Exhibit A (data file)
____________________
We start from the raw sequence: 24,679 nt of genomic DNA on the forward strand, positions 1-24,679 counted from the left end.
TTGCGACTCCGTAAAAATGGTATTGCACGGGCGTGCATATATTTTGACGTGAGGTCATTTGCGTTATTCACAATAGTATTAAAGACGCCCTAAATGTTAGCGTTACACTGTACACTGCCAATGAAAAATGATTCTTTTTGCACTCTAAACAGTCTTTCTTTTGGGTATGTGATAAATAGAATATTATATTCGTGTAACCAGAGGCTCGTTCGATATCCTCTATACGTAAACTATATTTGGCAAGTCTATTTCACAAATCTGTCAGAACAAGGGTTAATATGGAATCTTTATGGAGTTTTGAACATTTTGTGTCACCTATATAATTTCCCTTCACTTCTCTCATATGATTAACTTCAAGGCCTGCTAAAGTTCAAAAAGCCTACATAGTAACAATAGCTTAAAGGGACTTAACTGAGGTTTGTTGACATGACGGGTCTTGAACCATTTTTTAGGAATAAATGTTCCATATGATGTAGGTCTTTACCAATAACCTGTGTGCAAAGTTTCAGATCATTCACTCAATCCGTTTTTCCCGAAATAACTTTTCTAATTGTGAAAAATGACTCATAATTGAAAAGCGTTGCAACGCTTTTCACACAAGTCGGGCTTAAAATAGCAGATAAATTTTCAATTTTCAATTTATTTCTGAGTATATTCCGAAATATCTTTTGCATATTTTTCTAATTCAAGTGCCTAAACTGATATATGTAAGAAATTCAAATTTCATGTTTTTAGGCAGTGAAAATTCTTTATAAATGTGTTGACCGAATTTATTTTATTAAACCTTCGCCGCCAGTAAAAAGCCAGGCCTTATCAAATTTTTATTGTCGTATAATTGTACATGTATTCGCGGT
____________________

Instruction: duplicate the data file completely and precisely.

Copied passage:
We start from the raw sequence: 24,679 nt of genomic DNA on the forward strand, positions 1-24,679 counted from the left end.
TTGCGACTCCGTAAAAATGGTATTGCACGGGCGTGCATATATTTTGACGTGAGGTCATTTGCGTTATTCACAATAGTATTAAAGACGCCCTAAATGTTAGCGTTACACTGTACACTGCCAATGAAAAATGATTCTTTTTGCACTCTAAACAGTCTTTCTTTTGGGTATGTGATAAATAGAATATTATATTCGTGTAACCAGAGGCTCGTTCGATATCCTCTATACGTAAACTATATTTGGCAAGTCTATTTCACAAATCTGTCAGAACAAGGGTTAATATGGAATCTTTATGGAGTTTTGAACATTTTGTGTCACCTATATAATTTCCCTTCACTTCTCTCATATGATTAACTTCAAGGCCTGCTAAAGTTCAAAAAGCCTACATAGTAACAATAGCTTAAAGGGACTTAACTGAGGTTTGTTGACATGACGGGTCTTGAACCATTTTTTAGGAATAAATGTTCCATATGATGTAGGTCTTTACCAATAACCTGTGTGCAAAGTTTCAGATCATTCACTCAATCCGTTTTTCCCGAAATAACTTTTCTAATTGTGAAAAATGACTCATAATTGAAAAGCGTTGCAACGCTTTTCACACAAGTCGGGCTTAAAATAGCAGATAAATTTTCAATTTTCAATTTATTTCTGAGTATATTCCGAAATATCTTTTGCATATTTTTCTAATTCAAGTGCCTAAACTGATATATGTAAGAAATTCAAATTTCATGTTTTTAGGCAGTGAAAATTCTTTATAAATGTGTTGACCGAATTTATTTTATTAAACCTTCGCCGCCAGTAAAAAGCCAGGCCTTATCAAATTTTTATTGTCGTATAATTGTACATGTATTCGCGGT